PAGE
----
Jonathan Martin, an offensive tackle for the Miami Dolphins left the team in November and checked himself into a hospital for emotional injuries he claims he suffered at the hands of a teammate and fellow offensive lineman Richie Incognito and other team mates. The Dolphins spent time in crisis management mode and announced that Mr. Incognito will never play for the team again and it is also clear now that neither will Mr. Martin.
What was so compelling about the story is that Mr. Martin is not the typical victim of bullying. As a starting NFL lineman after a stellar career playing with Andrew Luck at Stanford, Mr. Martin was hardly someone with a weak physical or mental disposition. Whatever happened in that locker room apparently was pretty extreme. There really is no reason to doubt Martin’s intentions since he clearly has more to gain playing football for the Dolphins than bringing a lawsuit against them.
Appellate Division Expands Scope of the “Emergency Doctrine”
Although the fact pattern of Pelletier v. Lahm, 2013 WL 6084204, 2d Dept., 2013 seems like it was cast from the characters in a lurid reality television show, the case appears to expand the use and scope of the emergency doctrine which in skilled hands can lead to the successful defense of an auto case even where the defendant admits to statutory negligence. Whereas the typical emergency doctrine case involves a driver attempting a defensive maneuver as a result of a car crossing into the defendant’s lane from the opposite direction, Pelletier potentially expands the doctrine to situations involving surprise and/or embarrassment relating to the antics of children and childlike adults.
This Declaratory Judgment Action arose out of the tower crane collapse on May 30, 2008 at 91st and First Avenue which resulted in multiple deaths and millions of dollars in property, person injury and business interruption claims. We represented the owner of the crane New York Crane & Equipment and it insurance carrier against the lessee and operator of the crane Sorbara Construction Co. and its insurance carrier. Despite Sorbara agreeing to provide insurance to NY Crane in the crane rental agreement, Sorbara’s carrier refused, claiming that NY Crane was not entitled to insurance because it had been indicted for criminally negligence homicide for allegedly putting a defective crane in service and also because the accident had not occurred while Sorbara had been working “for” NY Crane as required by the policy. NY Crane and its principal were acquitted of all charges in the criminal case leaving only the issue of whether Sorbara was working “for” NY Crane at the time of the accident. Sorbara’s carrier also argued that it had the right to reject defense costs it deemed not reasonable. With respect to the former issue, Sorbara’s carrier relied on a recent Appellate Division decision involving another crane accident which denied NY Crane coverage under a nearly identical policy provision. We argued however, that despite the two policies having essentially identical language they were formatted and punctuated differently so that when the policy provision in Sorbara’s policy was properly read, the requirement that the accident occur during Sorbara’s work “for” NY Crane did not apply when Sorbara itself was operating the crane. The court agreed and after overcoming several further objections by Sorbara’s carrier with regard to the reasonableness of 60% of the charges, Sorbara’s carrier eventually agreed to pay $2.037 million out of the total claim of $2.3 million in defense costs associated with the underlying cases.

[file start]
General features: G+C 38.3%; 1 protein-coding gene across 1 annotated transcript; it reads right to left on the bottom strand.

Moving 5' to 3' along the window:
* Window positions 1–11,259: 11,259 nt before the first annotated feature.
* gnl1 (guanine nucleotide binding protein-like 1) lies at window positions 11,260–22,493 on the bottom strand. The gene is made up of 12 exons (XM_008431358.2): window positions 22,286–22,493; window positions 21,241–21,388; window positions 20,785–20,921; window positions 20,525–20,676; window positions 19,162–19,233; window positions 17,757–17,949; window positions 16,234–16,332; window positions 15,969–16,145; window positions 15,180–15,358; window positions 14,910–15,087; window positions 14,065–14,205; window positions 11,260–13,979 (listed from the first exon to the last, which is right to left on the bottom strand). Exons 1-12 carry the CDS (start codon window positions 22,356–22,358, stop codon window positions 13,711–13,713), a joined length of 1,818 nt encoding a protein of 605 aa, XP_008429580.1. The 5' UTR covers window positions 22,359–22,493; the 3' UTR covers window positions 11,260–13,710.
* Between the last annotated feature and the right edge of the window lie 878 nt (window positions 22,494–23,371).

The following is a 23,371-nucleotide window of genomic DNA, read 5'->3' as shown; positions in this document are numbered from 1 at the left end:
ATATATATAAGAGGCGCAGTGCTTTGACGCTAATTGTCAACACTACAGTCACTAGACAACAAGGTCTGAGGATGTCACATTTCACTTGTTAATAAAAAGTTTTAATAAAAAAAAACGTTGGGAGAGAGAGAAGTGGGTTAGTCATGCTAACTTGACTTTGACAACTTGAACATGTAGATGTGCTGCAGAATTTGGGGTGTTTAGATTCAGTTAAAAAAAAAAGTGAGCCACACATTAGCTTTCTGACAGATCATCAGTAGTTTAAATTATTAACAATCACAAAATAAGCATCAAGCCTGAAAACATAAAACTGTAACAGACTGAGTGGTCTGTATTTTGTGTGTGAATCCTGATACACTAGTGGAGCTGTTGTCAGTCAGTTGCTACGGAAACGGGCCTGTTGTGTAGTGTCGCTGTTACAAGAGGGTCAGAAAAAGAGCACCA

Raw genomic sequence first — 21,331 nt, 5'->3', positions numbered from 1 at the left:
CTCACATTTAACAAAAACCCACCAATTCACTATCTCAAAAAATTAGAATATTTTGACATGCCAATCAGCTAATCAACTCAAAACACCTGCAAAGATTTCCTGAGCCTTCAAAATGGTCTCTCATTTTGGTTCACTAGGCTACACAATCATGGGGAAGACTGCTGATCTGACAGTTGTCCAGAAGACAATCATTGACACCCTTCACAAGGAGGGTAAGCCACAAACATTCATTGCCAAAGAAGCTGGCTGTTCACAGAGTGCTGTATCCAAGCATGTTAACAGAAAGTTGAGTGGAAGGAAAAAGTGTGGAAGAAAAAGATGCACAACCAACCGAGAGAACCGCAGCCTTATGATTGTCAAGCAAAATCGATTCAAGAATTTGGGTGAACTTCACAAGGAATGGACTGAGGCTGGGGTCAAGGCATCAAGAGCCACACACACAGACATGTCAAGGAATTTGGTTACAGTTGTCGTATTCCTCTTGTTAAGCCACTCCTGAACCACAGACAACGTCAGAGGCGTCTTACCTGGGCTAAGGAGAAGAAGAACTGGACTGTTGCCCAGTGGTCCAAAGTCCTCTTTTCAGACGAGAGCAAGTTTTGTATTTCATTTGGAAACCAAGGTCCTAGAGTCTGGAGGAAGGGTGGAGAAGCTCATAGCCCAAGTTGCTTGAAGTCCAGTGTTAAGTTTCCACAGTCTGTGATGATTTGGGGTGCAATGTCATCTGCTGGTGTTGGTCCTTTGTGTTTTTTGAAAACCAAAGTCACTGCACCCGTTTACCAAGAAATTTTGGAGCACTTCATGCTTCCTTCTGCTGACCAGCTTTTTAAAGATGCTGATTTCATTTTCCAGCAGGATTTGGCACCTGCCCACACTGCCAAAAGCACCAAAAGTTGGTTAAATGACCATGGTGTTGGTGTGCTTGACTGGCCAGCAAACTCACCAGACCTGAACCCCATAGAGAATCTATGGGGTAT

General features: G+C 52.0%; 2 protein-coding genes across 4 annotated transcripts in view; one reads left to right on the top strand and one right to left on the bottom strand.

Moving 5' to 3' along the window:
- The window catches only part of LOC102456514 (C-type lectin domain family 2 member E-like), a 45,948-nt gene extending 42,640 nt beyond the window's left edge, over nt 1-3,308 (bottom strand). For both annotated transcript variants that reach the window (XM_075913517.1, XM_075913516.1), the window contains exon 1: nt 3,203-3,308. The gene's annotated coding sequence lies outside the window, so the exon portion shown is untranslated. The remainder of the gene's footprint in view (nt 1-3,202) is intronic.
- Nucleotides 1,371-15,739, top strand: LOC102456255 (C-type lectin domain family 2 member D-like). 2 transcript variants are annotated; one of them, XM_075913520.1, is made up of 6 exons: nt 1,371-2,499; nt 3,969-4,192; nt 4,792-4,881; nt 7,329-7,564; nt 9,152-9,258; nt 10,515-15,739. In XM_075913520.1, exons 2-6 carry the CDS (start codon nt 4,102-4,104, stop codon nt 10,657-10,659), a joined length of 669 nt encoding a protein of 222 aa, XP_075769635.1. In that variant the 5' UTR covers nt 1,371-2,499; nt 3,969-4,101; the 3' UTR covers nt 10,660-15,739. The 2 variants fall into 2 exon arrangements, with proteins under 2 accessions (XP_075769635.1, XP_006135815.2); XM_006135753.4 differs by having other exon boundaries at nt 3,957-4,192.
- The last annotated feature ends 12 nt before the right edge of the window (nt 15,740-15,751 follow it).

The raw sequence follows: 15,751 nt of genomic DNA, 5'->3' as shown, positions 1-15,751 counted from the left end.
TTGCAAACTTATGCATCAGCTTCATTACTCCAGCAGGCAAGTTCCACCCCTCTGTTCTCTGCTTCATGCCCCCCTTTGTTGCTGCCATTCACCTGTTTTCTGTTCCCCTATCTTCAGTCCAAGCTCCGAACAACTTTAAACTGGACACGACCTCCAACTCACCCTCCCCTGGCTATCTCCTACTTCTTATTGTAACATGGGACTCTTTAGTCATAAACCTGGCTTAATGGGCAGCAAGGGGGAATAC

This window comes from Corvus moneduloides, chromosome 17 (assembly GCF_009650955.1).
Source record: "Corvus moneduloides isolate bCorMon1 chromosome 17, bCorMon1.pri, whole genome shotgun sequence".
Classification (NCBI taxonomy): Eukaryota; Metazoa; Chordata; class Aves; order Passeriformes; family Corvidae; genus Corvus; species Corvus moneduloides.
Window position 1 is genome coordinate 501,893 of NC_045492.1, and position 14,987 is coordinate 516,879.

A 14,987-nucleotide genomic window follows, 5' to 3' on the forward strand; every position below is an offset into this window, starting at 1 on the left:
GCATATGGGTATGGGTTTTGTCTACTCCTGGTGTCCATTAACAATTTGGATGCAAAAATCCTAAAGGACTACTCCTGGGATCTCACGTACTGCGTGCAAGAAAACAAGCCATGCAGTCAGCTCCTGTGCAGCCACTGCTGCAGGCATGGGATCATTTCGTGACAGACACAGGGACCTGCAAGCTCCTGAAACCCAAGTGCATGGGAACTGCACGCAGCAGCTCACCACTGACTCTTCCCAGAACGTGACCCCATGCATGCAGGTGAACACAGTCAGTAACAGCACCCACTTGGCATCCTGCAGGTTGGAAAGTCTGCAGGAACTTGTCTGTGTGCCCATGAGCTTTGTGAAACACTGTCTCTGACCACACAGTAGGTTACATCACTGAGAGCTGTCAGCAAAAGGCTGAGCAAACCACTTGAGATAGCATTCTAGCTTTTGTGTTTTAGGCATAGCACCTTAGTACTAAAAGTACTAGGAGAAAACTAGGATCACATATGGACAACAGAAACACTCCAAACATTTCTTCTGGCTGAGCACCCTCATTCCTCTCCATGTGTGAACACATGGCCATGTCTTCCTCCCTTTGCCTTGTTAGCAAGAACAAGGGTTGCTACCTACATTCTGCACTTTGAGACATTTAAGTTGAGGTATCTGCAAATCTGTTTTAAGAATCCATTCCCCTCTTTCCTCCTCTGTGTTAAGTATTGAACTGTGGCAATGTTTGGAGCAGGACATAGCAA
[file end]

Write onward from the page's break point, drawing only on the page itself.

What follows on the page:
Plaintiff worked for a company that cleaned industrial exhaust systems. Our client operated a restaurant inside the Manhattan headquarters of an international bank. Plaintiff’s employer cleaned the kitchen exhaust hood monthly on the first Friday of the month. They were hired by the building manager not by the restaurant. Plaintiff cleaned at night after the restaurant/kitchen was vacant. The building manager typically notified our client the day the exhaust hoods would be cleaned to give it the option to reschedule if the kitchen was needed for a night event and to make sure the kitchen was properly secured. However, in the months prior to the accident, the building manager had stopped providing the restaurant with notice. Without notice of the cleaning, the chef prepared an industrial sized kettle of broth to slow cook overnight. This was done bi-monthly to use in various dishes. The kettle sat directly underneath the exhaust hood.
On Monday, December 2, 2013, the NYT reported that an animal rights group The Nonhuman Rights Project filed a writ of habeas corpus on behalf of Tommy, a chimpanzee in Fulton County, N.Y. Although there are laws that protect animal welfare, this is the first time there has been an attempt to establish that a non-human animal has a right to some measure of “liberty.” The head of the Project is seeking to have New York recognize Tommy as a legal person. The Project says the chimp “is being held captive in a cage in a shed at a used-trailer lot.” They are seeking to have the court place him in one of the several U.S. chimpanzee sanctuaries.
The NYT reports that the petition is supported by a “70-plus-page memo rich with legal, scientific and philosophical references” that argues that captive chimps are “enslaved”. The Project argues a chimp is not a possession, but a “cognitively complex autonomous legal person with the fundamental legal right not to be imprisoned.”